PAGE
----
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  • Writer's pictureBecci

The Art of Accepting Compliments or 'How to Embrace your Girlboss'

Updated: Aug 27, 2019

I started my blog by writing about the constant apologizing and belittling we are doing as women, and that I am doing as an individual in particular. Looking back at recent interactions in my life and what I’ve written in September, it turns out that I still have a lot of growing to do in that area that I want to elaborate a bit on here:

Last month, I had a mid-term review at my internship. I sat down with my supervisor to give and receive feedback to see if anything could be improved in the working relationship at the office. The feedback I received was outstandingly positive. I left the meeting on the highest of highs, immediately texting my mum and a couple of friends about the great feedback I received. In the couple of weeks before the feedback, I had noticed that my work ethics were suffering a little bit because I felt that a lot of things I did and worked on remained unseen by the people in charge and that I was not receiving enough gratification for the amount of effort I put into my tasks (for my liking at least). However, I was so wrong: my supervisor had apparently noticed it all and did not shy away from letting me know in that meeting.


Yet, when the immediate joy from receiving such positive feedback started to decrease, I noticed what else had been going on in the meeting. During the conversation I had often tried to belittle myself, to make excuses for my positive behavior and to justify why I was acting in a certain way.

In the meeting I was for example told by my supervisor that I had great leadership potential, something which truly spoke to me since it is one of my aspirations - yet I later observed how I constantly mentioned in the meeting that I could be too ‘bossy’. So dear feminist self – I must apologize to you here: I loaded this adjective with as much negativity as it so often comes with when applied to describe girls. By this point, I have probably read more than 30 books that mentioned how being called ‘bossy’ as a woman is often resentfully meant derogatively, and how women should never ever ever try to put themselves down by calling themselves (or other women) that. But reading about the harms of the negative connotations of the word is obviously easier than acting upon your knowledge, I suppose.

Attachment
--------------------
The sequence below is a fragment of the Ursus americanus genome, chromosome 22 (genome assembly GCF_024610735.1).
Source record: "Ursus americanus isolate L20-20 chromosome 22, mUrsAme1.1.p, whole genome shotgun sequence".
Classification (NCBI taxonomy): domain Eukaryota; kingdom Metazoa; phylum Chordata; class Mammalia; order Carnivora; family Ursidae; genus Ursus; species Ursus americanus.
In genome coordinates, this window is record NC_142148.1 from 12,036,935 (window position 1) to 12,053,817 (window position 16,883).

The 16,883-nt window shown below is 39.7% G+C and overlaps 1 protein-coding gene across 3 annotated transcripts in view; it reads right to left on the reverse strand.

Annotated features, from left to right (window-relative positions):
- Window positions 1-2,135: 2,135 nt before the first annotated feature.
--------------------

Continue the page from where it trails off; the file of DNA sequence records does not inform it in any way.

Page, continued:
I think my supervisor deserves a lot of credit for calling me out on this politely. While we talked, she even told me on the spot that she did not want to say I was bossy, and that I should not call myself that either. I think supervisors, (or any women in leadings roles) have a big exemplary function here. Meeting and growing up with strong women who have not shied away from taking a leadership position have had a huge influence on my life and my aspirations. And I believe women complimenting women about their leadership skills instead of putting them down by calling them ‘bossy’ can change the current working environment for all women for the better.

It will help young women like myself to stop apologizing for what they are good at. Because the fact is: I know I was and still am doing a good job. I was feeling confident about my work. I could even tell myself that I was doing well. But the moment someone else (in this case my supervisor) said the same things, I felt awkward, uncomfortable and the good old impostor syndrome was back at it. I sit there and cannot accept the compliment, even though the compliment was all I wanted.


This being the new year and all, and even though I told myself I will not make any of those classic New Year Resolutions that work until the end of January at best, I am promising to myself (sort of as an apology for calling myself bossy) that I will work on not apologizing for something I did well. And I am set out to look for strategies that can help me with this. So if you know how to help a struggling woman trying to manifest her strengths better, send me a message, mail or leave a comment below.



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